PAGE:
Tuesday, October 20, 2009

LA Times article about Indie bookstores on Twitter

Here is a reprint of Carolyn Kellogg's L.A. Times article about Bookstores and Twitter

Throw another big shining coin in our overflowing treasure chest of evidence that Los Angeles is a highly literary city. Turns out that of the 10 most popular bookstores on Twitter, four are based in Los Angeles. In descending order, that's Skylight Books with 2,426 followers, Vroman's with 2,248, Book Soup with 2,175 and newcomer Metropolis Books in downtown Los Angeles with 1,820.
OK, we're not home to the biggest bookstore on the Twitter block. That place is claimed by Powell's, the independent, Portland, Ore.-based bookseller that went online early and in a big way. Powell's beyond-Portland online presence is reflected in its 10,132 followers. It's in a class by itself.
Although the four L.A. bookstores in the top 10 total fewer than 9,000 followers, they still make an impressive bundle. The second-most popular bookstore is Tattered Cover in Denver (3,359 followers), the only Denver bookstore on the list. Harvard Bookstore in Cambridge (3,182) is the only Boston-ish store. And Bookpeople in Austin (1,966) is the lone representative for the Lone Star state.
The two New York bookstores to make the top 10 -- Word and Book Culture -- are both in Brooklyn. Together, they total 3,937.
If you look into the entire top 20 list, more New York and Boston bookstores begin popping up -- as do stores in New Hampshire, Maryland, Minnesota and Vermont. Not so much Los Angeles -- it appears we have a handful of bookstores that have already established themselves as strong Twitter players.
Which means next time you go to a reading, don't turn off your cellphone, as they always advise. Instead, turn off your ringer, and feel free to Tweet, as long as you mention where you're at -- @skylightbooks, @vroman's, @metroplisbooks or @booksoup.
-- Carolyn Kellogg

Wednesday, October 14, 2009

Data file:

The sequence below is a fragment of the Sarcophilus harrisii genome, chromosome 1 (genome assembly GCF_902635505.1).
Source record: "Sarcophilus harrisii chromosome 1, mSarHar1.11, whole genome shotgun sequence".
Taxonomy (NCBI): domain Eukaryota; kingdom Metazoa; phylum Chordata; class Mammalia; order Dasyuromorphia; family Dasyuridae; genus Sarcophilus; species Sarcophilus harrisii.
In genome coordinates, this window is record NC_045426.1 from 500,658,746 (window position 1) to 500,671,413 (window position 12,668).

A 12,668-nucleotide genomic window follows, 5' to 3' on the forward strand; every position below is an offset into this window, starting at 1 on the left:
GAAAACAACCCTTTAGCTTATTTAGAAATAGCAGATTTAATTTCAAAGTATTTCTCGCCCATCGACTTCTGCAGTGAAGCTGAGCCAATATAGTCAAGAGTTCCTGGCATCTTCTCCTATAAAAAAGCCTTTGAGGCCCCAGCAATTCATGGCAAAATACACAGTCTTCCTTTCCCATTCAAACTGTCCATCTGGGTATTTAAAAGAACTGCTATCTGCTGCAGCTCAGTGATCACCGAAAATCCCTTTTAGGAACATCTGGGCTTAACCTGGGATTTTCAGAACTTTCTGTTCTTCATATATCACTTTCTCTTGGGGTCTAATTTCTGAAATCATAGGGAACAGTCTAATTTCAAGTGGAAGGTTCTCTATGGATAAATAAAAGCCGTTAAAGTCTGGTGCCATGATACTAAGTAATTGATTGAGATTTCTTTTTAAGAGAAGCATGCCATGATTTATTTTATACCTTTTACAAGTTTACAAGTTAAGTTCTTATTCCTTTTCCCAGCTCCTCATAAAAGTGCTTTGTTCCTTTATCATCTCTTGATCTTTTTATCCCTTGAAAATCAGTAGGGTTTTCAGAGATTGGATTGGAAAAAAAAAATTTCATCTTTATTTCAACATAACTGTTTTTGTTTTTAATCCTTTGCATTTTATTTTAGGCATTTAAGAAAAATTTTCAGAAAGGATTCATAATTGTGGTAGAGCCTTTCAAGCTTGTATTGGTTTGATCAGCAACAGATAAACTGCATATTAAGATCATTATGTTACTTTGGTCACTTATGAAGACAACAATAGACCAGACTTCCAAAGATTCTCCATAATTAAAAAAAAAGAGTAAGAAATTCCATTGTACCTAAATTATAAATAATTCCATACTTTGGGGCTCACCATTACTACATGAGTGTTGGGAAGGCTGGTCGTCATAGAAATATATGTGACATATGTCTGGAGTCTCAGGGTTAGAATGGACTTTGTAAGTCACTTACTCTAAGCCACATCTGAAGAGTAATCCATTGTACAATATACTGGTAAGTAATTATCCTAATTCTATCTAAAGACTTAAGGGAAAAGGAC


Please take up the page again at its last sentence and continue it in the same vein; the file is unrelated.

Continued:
Poetry and Ghosts Oh My!! October Events

Saturday, October 24th 4:00 pm
Glass Table Poetry Collective

Karen Kevorkian has published poems in White Stucco Black Wing (Red Hen Press), and poetry and fiction in journals such as Shenandoah, VOLT, Witness, and in the Antioch, Hayden’s Ferry, Los Angeles, Mississippi, Massachusetts, and Virginia Quarterly reviews. Formerly teaching at the University of Virginia, she teaches teaches creative writing at UCLA. She has worked as an editor of museum books.

Katharine Haake’s newest book is The Origin of Stars and Other Stories. Other recent work includes a novel, That Water, Those Rocks, a story collection, The Height and Depth of Everything, and What Our Speech Disrupts: Feminism and Creative Writing Studies. A recipient of Artist’s Grant from the City of Los Angeles, she teaches at California State University, Northridge.

Chuck Rosenthal is the author of seven novels and a memoir, as well as his ninth book, Are We Not There Yet?: Travels in Nepal, North India and Bhutan. He teaches creative narrative writing and narrative theory in the Syntext Program at Loyola Marymount University Los Angeles. He is a founding member of The Glass Table Artists’ Collective and What Books. He lives in Topanga Canyon, California.

Gail Wronsky is the author, coauthor, or translator of nine books of poetry and prose, including Dying for Beauty (Copper Canyon Press), Blue Shadow Behind Everything Dazzling (Hollyridge Press), and Volando Bajito (translated poetry of Alicia Partnoy, Red Hen Press). She is the Director of Creative Writing and Syntext (Synthesizing Textualities) at Loyola Marymount University in Los Angeles.

Molly Bendall is the author four collections of poetry, After Estrangement, Dark Summer,
Ariadne’s Island and most recently, Under the Quick from Parlor Press. She also has a co-authored with the poet Gail Wronsky Bling & Fringe. Her poems have appeared in the anthologies: American Hybrid: The Norton Anthology of the New Poem, American Poetry: The Next Generation, and The Gertrude Stein Awards in Innovative Poetry. She teaches at USC.

October 31st. 4:00 pm
Author Sue Ann Jaffarian
Signs and discusses-Ghost A' La Mode, her new Paranormal mystery

Thursday, October 1, 2009

Art Walk Night October 8th. 7:00 pm

Julienne Le Fleur's Lessons from Oz is a new book that recaptures the magic of the classic film The Wizard of Oz while pondering life, and illuminating over 35 lessons that we, as grown-ups, tend to forget. Some are whimsical, some are serious and some might make you want to go skipping. (and the very cool added feature – sparkles on the cover!)
Dorothy’s journey through Oz is an allegory that directly parallels our lives. In each scene, from the beginning of the movie to the end, a lesson can be found in Dorothy’s experiences.
These lessons are good reminders of things we already know but sometimes forget—ways to be and live that make us feel great about ourselves and our lives. If we learn from these lessons, we will begin to see that our actions and positive attitudes influence the world around us, making it a better place.
Dorothy’s lessons can be our lessons.